On March 28, 2017, the Wall Street Journal published an opinion piece from Mark P. Mills, a senior fellow at the Manhattan Institute titled, "Saudi Arabia puts U.S. Energy Producers to a Test-- and They Ace It".
"We're witnessing the first signs of a new normal in oil markets. Call it Shale 2.0, characterized by a potent combination: eager and liquid capital markets funding hundreds of experienced (now lean) small to midsize companies that can respond to modest upticks in price with a velocity unseen in oil markets in eons."
Many Americans will recall the humiliating vision of cars lined up for gas during a shortage engineered in the early 1970s by the Organization of Petroleum Exporting Countires (OPEC). The U.S. economy was held hostage by a collection of countries with vast oceans of oil reserves beneath their sandy landscape. In fact, we experienced a painful recession in 1973-4 and much of the blame can be traced to the OPEC oil embargo intended to punish the U.S. for its traditonal support of Israel.
For decades to follow, our dependence upon foreign oil imports actually grew despite lip service from successive administrations promising to reduce our vulnerability to geopolitical black mail. It was only after oil prices crossed the $100 per barrel threshold for a sustained period when U.S. oil producers could afford to exploit huge reserves of shale oil and natural gas.
"This year sees the U.S. not only filling storage tanks to the brim but also exporting more than a million barrels of crude oil a day. Exports are at the highest level in American history, twice the previous crude export peak in 1958. The U.S. is exporting more oil than five of OPEC's thirteen members."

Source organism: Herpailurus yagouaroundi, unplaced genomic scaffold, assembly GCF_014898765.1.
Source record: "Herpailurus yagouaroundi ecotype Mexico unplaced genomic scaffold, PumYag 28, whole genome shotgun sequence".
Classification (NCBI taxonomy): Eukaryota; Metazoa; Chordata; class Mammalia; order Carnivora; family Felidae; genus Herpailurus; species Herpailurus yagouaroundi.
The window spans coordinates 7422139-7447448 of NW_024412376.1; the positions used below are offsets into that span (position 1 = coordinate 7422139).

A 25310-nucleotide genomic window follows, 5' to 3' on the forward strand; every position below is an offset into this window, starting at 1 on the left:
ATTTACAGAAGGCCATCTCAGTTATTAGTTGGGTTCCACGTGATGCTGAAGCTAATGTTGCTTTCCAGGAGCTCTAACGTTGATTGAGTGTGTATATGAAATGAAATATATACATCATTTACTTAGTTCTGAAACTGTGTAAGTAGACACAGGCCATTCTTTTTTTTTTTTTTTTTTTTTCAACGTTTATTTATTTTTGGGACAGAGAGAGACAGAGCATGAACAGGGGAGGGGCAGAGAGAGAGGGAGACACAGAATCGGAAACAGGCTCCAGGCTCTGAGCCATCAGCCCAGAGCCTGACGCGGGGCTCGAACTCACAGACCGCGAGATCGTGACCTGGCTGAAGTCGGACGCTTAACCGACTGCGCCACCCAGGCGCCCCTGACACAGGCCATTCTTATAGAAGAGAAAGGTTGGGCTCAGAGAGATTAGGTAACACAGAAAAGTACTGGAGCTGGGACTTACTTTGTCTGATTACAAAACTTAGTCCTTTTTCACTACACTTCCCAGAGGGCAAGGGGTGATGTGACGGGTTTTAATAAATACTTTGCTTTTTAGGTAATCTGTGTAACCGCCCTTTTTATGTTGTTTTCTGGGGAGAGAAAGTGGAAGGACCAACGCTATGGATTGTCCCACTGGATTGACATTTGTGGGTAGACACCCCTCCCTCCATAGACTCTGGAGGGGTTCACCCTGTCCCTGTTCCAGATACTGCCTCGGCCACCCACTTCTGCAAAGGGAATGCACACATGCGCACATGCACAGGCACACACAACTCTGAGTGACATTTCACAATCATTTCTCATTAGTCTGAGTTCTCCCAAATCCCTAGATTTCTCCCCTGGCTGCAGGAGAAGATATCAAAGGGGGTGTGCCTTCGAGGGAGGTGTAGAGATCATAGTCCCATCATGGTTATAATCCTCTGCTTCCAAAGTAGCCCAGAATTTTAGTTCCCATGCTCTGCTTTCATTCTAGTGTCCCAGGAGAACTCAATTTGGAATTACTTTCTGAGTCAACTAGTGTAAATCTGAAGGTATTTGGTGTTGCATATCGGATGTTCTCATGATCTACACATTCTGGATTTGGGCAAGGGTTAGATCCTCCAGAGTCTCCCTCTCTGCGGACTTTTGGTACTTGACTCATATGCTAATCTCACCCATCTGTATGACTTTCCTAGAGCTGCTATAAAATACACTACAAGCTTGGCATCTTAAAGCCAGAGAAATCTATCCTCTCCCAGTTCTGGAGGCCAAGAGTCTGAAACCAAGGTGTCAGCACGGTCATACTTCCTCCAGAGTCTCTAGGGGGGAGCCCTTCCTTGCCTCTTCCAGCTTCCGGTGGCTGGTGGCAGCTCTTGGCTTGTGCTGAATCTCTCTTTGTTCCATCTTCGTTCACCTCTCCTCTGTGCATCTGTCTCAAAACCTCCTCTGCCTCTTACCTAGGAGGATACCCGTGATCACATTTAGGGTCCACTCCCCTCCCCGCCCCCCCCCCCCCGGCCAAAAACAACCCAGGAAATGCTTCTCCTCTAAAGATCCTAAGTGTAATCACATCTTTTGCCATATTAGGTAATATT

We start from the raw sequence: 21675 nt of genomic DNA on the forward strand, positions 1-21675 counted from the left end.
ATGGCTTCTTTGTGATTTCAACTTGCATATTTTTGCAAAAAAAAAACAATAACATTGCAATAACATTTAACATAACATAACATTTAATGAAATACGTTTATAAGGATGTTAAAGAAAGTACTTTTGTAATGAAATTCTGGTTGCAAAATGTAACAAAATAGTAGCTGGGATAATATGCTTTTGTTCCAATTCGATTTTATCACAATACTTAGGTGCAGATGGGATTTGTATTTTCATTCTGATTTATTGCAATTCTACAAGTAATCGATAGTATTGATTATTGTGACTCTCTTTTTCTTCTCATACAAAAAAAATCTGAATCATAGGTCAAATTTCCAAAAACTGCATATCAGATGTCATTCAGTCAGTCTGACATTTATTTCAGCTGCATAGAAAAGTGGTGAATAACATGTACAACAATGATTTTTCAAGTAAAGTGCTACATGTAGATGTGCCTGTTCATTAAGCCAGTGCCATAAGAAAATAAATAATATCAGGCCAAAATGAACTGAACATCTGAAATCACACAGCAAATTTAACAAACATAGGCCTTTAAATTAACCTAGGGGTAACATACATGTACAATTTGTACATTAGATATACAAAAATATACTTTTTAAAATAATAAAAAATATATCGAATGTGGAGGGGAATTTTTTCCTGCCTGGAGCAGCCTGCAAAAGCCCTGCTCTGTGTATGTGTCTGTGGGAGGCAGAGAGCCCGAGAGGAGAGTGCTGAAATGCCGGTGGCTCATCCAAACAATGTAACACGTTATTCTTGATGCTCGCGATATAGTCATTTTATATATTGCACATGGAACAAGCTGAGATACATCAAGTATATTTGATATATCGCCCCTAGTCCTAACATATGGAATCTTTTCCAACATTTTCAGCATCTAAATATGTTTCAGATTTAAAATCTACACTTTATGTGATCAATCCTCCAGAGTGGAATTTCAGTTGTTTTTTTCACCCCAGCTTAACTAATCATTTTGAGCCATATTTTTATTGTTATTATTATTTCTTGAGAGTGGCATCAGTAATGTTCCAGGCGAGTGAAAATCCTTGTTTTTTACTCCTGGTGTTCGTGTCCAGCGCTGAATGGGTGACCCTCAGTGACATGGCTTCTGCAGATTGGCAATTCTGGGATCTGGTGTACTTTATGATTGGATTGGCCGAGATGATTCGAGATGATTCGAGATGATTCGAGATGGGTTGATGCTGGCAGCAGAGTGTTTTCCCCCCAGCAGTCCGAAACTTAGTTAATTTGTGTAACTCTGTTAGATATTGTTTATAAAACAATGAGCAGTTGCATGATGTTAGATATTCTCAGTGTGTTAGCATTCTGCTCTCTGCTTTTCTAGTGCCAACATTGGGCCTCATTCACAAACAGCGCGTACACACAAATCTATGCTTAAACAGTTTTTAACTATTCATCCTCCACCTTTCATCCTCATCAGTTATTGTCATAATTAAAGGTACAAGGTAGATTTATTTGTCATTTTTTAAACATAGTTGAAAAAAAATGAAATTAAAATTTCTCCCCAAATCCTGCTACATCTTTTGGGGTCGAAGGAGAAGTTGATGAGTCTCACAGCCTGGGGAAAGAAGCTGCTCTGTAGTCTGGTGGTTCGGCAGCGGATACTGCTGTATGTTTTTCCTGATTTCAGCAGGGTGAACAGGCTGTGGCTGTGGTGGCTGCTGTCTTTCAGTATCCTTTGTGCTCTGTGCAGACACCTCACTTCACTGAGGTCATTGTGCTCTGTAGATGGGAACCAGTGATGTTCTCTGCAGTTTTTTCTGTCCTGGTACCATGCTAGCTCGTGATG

Saudia Arabia tried to thwart American oil and gas prodcution in 2015 by flooding the market with supply to exacerbate price declines that started the year before as U.S. shale production took off. The Saudis expected the price drop from $120 per barrel to less than $30 per barrel to drive many American oil producers into bankruptcy. Certainly this happend to some companies, but they were merely absorbed by domestic competitors with stronger financials. Meanwhile, innovative technologies were introduced that have dramatically lowered shale prodcution costs. "Productivity-- output per shale drilling rig-- has been rising by more than 20% a year."
OPEC has been severely challenged as recent price increases have brought even more shale investors and drillers to the market. Even more frightening from their perspective is "software tools and techniques will now start to invade the shale domain, one of the least computerized industrial sectors." While the U.S. still imports oil, net imports have declined by half. We are now the world's biggest natural gas producer and have become a net exporter of energy. Ed Morse, Citigroup's head of global commodities, states the obvious, "OPEC has lost its clout."
Mr. Mills concludes, "It's hard to imagine a more potent combination than huge markets, willing investors and galloping software technology. It's entirely feasible for America to become a far bigger oil exporter, even one of the biggest. Such is the power of shale and software. It's not what the Saudis had in mind when they launched that stress test." It is no understatement to say capitalism accomplished in five years what forty years of political rhetoric could not-- growing oil independence and the neutering of a geopolitical bully. Aced it!